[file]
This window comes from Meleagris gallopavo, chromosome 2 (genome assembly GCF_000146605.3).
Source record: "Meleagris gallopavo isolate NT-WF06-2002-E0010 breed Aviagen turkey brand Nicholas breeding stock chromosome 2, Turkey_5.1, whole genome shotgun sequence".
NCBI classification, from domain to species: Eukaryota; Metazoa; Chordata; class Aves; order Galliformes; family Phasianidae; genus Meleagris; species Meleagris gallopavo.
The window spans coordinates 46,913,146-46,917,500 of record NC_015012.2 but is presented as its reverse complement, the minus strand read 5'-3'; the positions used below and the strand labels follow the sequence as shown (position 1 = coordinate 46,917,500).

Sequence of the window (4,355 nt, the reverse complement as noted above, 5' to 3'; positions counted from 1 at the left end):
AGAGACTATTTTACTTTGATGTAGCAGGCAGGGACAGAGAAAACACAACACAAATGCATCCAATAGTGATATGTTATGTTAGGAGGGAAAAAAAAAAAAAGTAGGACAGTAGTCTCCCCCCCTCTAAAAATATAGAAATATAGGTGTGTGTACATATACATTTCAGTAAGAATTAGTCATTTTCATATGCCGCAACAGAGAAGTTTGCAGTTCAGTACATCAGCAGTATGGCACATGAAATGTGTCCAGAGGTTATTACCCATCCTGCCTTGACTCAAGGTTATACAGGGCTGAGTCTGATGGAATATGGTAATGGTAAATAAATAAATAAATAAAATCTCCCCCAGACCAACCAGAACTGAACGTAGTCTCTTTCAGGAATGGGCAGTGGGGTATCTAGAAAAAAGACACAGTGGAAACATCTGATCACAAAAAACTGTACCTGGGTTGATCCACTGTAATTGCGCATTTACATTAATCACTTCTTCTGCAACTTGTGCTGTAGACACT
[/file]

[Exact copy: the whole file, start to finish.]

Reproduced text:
This window comes from Meleagris gallopavo, chromosome 2 (genome assembly GCF_000146605.3).
Source record: "Meleagris gallopavo isolate NT-WF06-2002-E0010 breed Aviagen turkey brand Nicholas breeding stock chromosome 2, Turkey_5.1, whole genome shotgun sequence".
NCBI classification, from domain to species: Eukaryota; Metazoa; Chordata; class Aves; order Galliformes; family Phasianidae; genus Meleagris; species Meleagris gallopavo.
The window spans coordinates 46,913,146-46,917,500 of record NC_015012.2 but is presented as its reverse complement, the minus strand read 5'-3'; the positions used below and the strand labels follow the sequence as shown (position 1 = coordinate 46,917,500).

Sequence of the window (4,355 nt, the reverse complement as noted above, 5' to 3'; positions counted from 1 at the left end):
AGAGACTATTTTACTTTGATGTAGCAGGCAGGGACAGAGAAAACACAACACAAATGCATCCAATAGTGATATGTTATGTTAGGAGGGAAAAAAAAAAAAAGTAGGACAGTAGTCTCCCCCCCTCTAAAAATATAGAAATATAGGTGTGTGTACATATACATTTCAGTAAGAATTAGTCATTTTCATATGCCGCAACAGAGAAGTTTGCAGTTCAGTACATCAGCAGTATGGCACATGAAATGTGTCCAGAGGTTATTACCCATCCTGCCTTGACTCAAGGTTATACAGGGCTGAGTCTGATGGAATATGGTAATGGTAAATAAATAAATAAATAAAATCTCCCCCAGACCAACCAGAACTGAACGTAGTCTCTTTCAGGAATGGGCAGTGGGGTATCTAGAAAAAAGACACAGTGGAAACATCTGATCACAAAAAACTGTACCTGGGTTGATCCACTGTAATTGCGCATTTACATTAATCACTTCTTCTGCAACTTGTGCTGTAGACACT